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Dear Stacey and Kip, How can I ever thank you enough for helping me through the most difficult time in my life? I couldn't put into words my heartfelt gratefulness. You both were so compassionate and professional at every given moment throughout this process with me. I thank you from the bottom of my heart. You helped me to regain my freedom.
A Google User
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16:03 22 Nov 17
I was a client of Attorney Kevin Park for the dissolution of a divorce in 2016. And since I had never had the need to hire an attorney before for any purpose, I was somewhat apprehensive of the process. But the very calm and professional demeanor of Mr. Park eased my fears. He adeptly answered all my questions and I clearly knew the process and what to expect. And the skilled manner he communicated with opposing counsel was perfect. When it came down to negotiating with my spouse’s counsel, I knew I had selected the best attorney for my situation. What I noticed and appreciated was that he was using just the right amount of pressure with opposing counsel as was necessary. If you find yourself in this situation, you will want a seasoned professional like Mr. Park on your side. I'm very grateful that he was my attorney and not the opposition!
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22:14 28 Jun 17
Chris is a smart and aggressive attorney for his clients. Chris always tries to reach a fair settlement of his cases. I’ve represented clients when Chris was the opposing counsel and while he is professional and amicable to work with, he does not back off on what he needs to do for his client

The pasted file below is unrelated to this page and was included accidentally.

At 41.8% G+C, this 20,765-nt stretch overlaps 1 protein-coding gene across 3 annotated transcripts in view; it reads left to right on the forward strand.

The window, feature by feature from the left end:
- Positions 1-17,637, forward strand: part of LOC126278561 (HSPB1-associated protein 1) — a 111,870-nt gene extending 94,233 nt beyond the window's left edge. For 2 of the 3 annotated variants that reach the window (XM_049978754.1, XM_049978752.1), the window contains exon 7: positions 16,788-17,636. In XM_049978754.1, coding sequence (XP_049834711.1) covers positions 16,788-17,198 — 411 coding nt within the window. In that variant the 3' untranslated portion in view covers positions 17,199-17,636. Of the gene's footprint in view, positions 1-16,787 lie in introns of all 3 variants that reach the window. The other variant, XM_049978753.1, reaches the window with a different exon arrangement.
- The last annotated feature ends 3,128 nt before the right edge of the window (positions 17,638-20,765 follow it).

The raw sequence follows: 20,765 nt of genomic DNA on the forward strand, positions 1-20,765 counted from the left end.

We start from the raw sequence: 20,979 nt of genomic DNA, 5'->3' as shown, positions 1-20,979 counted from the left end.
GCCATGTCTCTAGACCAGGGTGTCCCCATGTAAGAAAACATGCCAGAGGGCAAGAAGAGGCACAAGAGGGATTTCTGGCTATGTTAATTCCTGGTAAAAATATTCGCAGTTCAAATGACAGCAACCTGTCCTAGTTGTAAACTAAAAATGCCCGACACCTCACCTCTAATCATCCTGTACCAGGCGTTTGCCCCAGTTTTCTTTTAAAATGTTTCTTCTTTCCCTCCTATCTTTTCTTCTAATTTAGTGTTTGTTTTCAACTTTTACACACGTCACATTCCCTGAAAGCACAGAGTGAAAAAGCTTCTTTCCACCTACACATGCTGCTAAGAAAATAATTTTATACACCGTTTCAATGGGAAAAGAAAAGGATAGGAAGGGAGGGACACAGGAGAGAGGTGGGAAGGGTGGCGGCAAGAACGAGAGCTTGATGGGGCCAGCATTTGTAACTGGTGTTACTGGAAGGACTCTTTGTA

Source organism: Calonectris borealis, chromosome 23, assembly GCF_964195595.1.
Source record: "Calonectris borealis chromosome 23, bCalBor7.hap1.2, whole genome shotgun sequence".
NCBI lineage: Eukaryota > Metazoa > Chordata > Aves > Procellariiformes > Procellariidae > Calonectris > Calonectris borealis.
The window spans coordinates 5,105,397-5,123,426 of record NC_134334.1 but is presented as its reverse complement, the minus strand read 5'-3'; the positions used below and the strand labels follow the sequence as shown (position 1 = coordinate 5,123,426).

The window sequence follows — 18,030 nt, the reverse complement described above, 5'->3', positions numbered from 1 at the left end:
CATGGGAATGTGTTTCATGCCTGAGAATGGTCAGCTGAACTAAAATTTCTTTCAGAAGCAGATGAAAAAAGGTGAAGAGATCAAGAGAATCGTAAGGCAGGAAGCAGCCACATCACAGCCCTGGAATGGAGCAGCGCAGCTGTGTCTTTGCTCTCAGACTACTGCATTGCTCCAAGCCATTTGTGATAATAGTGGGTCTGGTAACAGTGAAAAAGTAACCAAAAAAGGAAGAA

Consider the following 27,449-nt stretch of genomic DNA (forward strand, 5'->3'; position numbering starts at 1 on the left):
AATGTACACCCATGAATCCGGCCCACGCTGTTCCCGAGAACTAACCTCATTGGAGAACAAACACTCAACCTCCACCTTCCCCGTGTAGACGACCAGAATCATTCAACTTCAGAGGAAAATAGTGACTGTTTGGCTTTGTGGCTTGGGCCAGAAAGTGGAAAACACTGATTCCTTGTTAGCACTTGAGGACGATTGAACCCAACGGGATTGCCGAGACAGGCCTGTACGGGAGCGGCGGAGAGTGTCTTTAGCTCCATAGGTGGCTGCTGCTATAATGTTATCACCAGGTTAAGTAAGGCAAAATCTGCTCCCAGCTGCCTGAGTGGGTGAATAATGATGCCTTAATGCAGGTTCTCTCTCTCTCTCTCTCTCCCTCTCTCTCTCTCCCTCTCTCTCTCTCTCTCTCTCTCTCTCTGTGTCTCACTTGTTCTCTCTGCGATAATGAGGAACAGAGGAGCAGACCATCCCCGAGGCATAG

A Google User
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18:16 18 Sep 17
Kevin Park of Arizona Estate Planning Attorneys was just what I needed for my divorce. He was very approachable and personable. He was quick to recognize what I needed and provided it quickly and efficiently. I hope to never need a divorce lawyer again, but if I know anyone else who does, I will definitely recommend Kevin.
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19:22 23 Aug 17
I feel that Tracey Van Wickler is certainly one of the best family lawyers around. She is logical, intelligent, and truly cares. Tracey always does what is in the clients best interest, does it well, timely and with integrity. She is good at keeping her clients informed as to what is going on and clear in her communication both written and verbally. I have recommended Tracey to other people and will continue to recommend her. I recommended Tracey to someone who was having issues with their ex-wife and his response was, “I know how good she is because I went up against her and she ate me for lunch”. This same person was so impressed with her, he even recommended her to someone else, WOW, that is impressive! I am exceptionally happy with her attention to detail, her ability to explain things in ways that are easy to understand, as well as her ability to keep everyone focused on the most important things. I would recommend Tracey to anyone who may be in need of her services.